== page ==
Facebook is reported to be considering a $10bn (£6.4bn) initial public offering by the end of the year, in move that would value the firm at more than $100bn.
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The company is considering filing for the IPO before January, sources told Bloomberg news. If the $10bn floatation goes ahead it will be the largest technology IPO in history.
Earlier this year Facebook said it expects to be required by US regulators to disclose financial results by April 30, as US law states that companies cannot exceed 500 investors and remain privately held.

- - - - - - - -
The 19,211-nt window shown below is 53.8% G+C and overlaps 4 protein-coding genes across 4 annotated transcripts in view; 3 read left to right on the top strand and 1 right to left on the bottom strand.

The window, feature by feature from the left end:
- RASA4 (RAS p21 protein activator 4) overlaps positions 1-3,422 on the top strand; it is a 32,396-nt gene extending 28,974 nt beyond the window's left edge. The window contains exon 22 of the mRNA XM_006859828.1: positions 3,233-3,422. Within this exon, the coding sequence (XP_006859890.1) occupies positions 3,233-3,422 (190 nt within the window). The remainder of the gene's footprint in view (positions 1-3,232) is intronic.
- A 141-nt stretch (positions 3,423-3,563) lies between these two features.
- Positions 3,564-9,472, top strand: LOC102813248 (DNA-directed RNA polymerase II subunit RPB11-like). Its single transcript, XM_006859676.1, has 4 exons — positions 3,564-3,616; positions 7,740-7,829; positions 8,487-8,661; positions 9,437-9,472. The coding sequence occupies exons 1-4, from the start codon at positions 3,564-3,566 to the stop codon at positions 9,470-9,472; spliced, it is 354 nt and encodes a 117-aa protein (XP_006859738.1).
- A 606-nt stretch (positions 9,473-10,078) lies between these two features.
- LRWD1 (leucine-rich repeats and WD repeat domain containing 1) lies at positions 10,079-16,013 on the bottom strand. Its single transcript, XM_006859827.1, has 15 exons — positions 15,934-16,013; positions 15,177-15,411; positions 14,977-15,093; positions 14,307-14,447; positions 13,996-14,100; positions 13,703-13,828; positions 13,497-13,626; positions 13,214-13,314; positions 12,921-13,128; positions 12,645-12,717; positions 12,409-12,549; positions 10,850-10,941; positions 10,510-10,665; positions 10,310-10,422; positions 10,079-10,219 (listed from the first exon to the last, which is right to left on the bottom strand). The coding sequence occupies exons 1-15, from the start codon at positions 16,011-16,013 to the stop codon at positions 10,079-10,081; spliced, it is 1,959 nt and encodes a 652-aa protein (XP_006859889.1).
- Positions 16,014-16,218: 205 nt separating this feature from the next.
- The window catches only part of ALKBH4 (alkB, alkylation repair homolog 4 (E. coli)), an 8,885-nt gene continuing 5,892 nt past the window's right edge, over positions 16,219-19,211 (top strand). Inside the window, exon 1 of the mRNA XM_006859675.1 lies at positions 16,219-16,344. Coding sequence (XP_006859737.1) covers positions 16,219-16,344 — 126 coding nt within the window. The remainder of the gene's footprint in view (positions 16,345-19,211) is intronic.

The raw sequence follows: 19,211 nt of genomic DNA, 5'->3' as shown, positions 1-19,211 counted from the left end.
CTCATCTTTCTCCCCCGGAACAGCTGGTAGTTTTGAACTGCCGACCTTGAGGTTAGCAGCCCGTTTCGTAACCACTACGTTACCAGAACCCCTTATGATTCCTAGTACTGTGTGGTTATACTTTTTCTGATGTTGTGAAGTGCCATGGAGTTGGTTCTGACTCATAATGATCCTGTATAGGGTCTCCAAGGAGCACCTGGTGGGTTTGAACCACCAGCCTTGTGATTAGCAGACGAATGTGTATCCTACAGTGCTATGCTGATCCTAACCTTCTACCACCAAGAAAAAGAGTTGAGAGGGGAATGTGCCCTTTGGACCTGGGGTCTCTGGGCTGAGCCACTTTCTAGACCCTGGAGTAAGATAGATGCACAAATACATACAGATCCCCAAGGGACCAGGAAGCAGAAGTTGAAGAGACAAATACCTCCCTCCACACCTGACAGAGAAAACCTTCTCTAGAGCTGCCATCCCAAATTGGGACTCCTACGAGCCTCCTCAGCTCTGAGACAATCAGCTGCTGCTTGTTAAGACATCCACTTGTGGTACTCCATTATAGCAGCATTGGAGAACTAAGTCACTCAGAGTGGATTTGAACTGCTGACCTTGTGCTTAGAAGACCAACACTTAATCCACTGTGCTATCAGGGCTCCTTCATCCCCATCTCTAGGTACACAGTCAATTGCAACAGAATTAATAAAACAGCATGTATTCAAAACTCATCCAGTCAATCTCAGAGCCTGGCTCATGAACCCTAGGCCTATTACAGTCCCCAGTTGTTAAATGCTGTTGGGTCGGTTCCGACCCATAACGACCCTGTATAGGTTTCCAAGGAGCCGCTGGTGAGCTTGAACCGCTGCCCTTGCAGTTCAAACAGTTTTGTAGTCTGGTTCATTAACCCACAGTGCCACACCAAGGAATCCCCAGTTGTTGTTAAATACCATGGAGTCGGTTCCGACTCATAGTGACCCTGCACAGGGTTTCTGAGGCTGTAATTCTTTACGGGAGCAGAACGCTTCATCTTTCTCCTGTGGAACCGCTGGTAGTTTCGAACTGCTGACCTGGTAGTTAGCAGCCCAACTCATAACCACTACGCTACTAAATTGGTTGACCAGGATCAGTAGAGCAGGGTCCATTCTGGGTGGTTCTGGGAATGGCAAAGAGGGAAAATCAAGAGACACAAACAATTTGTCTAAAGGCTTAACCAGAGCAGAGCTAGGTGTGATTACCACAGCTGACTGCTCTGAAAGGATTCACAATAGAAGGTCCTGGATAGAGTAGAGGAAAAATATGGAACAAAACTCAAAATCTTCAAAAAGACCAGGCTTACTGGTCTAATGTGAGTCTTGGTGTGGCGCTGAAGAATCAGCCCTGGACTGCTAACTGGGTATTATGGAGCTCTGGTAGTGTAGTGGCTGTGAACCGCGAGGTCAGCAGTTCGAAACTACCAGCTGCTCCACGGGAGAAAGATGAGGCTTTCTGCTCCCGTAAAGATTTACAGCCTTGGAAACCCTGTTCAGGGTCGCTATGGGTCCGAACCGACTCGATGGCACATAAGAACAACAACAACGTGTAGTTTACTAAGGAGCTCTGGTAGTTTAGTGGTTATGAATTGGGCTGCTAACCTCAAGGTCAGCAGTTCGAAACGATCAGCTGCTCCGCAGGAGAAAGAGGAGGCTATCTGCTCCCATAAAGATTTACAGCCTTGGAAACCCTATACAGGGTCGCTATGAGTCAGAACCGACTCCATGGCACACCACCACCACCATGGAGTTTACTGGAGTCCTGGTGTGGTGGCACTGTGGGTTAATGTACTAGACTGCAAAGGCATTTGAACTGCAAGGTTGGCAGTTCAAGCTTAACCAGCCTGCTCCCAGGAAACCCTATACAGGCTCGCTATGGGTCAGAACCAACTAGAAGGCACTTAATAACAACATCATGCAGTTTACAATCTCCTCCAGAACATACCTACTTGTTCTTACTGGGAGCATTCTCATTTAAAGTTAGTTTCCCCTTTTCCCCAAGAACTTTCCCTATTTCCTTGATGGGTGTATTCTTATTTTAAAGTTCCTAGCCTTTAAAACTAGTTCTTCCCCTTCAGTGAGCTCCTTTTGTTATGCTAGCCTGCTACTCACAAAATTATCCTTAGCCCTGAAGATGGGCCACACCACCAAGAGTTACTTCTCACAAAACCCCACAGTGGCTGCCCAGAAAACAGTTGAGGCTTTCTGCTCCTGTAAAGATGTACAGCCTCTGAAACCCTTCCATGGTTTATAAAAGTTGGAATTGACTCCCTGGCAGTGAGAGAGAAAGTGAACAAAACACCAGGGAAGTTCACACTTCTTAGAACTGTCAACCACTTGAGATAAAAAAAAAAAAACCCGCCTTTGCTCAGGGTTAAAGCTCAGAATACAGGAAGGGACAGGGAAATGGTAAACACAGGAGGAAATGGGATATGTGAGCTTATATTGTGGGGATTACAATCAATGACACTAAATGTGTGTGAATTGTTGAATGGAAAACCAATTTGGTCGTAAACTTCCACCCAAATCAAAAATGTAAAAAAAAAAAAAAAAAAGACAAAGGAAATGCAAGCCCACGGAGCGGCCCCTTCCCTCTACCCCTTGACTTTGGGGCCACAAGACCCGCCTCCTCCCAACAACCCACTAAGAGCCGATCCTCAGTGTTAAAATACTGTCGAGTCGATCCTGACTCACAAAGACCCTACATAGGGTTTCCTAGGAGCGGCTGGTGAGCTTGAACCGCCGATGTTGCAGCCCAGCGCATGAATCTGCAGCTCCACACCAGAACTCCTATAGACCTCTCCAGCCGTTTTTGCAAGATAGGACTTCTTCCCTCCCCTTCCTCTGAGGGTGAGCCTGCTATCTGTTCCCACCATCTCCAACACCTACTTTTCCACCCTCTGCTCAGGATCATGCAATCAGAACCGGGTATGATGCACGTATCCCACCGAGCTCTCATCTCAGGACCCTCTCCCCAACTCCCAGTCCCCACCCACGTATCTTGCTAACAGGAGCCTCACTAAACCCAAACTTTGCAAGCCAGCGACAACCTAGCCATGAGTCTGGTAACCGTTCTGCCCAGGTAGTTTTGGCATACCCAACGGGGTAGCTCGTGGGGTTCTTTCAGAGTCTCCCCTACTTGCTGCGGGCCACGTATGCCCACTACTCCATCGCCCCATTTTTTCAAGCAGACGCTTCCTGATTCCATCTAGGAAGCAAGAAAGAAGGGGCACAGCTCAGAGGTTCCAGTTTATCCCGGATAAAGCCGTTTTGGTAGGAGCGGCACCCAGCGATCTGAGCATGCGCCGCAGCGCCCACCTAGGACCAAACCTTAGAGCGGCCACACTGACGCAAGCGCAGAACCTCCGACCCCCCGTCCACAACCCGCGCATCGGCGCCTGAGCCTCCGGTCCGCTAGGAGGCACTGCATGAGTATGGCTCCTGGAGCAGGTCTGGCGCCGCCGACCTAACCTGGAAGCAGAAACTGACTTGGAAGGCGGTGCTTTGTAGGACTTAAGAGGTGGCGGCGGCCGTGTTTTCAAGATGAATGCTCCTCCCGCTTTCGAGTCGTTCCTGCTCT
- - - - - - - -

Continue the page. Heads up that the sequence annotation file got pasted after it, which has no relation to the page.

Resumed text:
The news follows growing concerns about the way the firm handles the information of its 800 million users. According to reports, a new European Commission Directive will be introduced in January, which could curb the way Facebook gathers users’ information, and potentially undermine the firm’s revenue model.
In a blog post on Wednesday Facebook founder Mark Zuckerberg announced the creation of two corporate privacy roles, with the appointment of Erin Egan as chief privacy officer and Michael Richter as chief privacy officer for products. Zuckerberg said the roles would strengthen the firm’s commitment to privacy.
“I'm the first to admit that we've made a bunch of mistakes. In particular, I think that a small number of high profile mistakes, like Beacon four years ago [an advertising system which reported back to Facebook on members' activities on third-party sites] and poor execution as we transitioned our privacy model two years ago, have often overshadowed much of the good work we've done,” he said.